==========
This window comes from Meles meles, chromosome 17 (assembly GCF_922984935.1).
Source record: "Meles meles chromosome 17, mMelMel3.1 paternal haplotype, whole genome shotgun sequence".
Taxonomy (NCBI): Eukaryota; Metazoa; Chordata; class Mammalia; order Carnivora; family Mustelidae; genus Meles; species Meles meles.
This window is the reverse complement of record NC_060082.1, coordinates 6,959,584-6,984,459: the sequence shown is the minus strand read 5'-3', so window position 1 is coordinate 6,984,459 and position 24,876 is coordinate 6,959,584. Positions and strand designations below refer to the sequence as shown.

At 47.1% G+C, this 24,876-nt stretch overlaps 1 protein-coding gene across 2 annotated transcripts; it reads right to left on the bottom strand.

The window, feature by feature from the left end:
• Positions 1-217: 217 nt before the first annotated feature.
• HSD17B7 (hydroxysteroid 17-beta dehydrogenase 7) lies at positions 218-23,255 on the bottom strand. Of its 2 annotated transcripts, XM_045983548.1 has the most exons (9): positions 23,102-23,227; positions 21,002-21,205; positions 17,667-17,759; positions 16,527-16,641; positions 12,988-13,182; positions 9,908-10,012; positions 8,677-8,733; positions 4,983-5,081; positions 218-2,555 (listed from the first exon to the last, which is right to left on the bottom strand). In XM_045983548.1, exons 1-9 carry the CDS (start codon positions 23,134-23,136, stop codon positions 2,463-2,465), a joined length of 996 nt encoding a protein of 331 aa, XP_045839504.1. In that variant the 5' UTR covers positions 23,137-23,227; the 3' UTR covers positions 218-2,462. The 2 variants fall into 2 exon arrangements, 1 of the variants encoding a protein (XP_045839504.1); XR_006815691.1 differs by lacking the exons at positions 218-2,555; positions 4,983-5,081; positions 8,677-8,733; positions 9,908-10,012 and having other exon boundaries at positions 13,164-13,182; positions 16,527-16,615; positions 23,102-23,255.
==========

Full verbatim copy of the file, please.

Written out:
This window comes from Meles meles, chromosome 17 (assembly GCF_922984935.1).
Source record: "Meles meles chromosome 17, mMelMel3.1 paternal haplotype, whole genome shotgun sequence".
Taxonomy (NCBI): Eukaryota; Metazoa; Chordata; class Mammalia; order Carnivora; family Mustelidae; genus Meles; species Meles meles.
This window is the reverse complement of record NC_060082.1, coordinates 6,959,584-6,984,459: the sequence shown is the minus strand read 5'-3', so window position 1 is coordinate 6,984,459 and position 24,876 is coordinate 6,959,584. Positions and strand designations below refer to the sequence as shown.

At 47.1% G+C, this 24,876-nt stretch overlaps 1 protein-coding gene across 2 annotated transcripts; it reads right to left on the bottom strand.

The window, feature by feature from the left end:
• Positions 1-217: 217 nt before the first annotated feature.
• HSD17B7 (hydroxysteroid 17-beta dehydrogenase 7) lies at positions 218-23,255 on the bottom strand. Of its 2 annotated transcripts, XM_045983548.1 has the most exons (9): positions 23,102-23,227; positions 21,002-21,205; positions 17,667-17,759; positions 16,527-16,641; positions 12,988-13,182; positions 9,908-10,012; positions 8,677-8,733; positions 4,983-5,081; positions 218-2,555 (listed from the first exon to the last, which is right to left on the bottom strand). In XM_045983548.1, exons 1-9 carry the CDS (start codon positions 23,134-23,136, stop codon positions 2,463-2,465), a joined length of 996 nt encoding a protein of 331 aa, XP_045839504.1. In that variant the 5' UTR covers positions 23,137-23,227; the 3' UTR covers positions 218-2,462. The 2 variants fall into 2 exon arrangements, 1 of the variants encoding a protein (XP_045839504.1); XR_006815691.1 differs by lacking the exons at positions 218-2,555; positions 4,983-5,081; positions 8,677-8,733; positions 9,908-10,012 and having other exon boundaries at positions 13,164-13,182; positions 16,527-16,615; positions 23,102-23,255.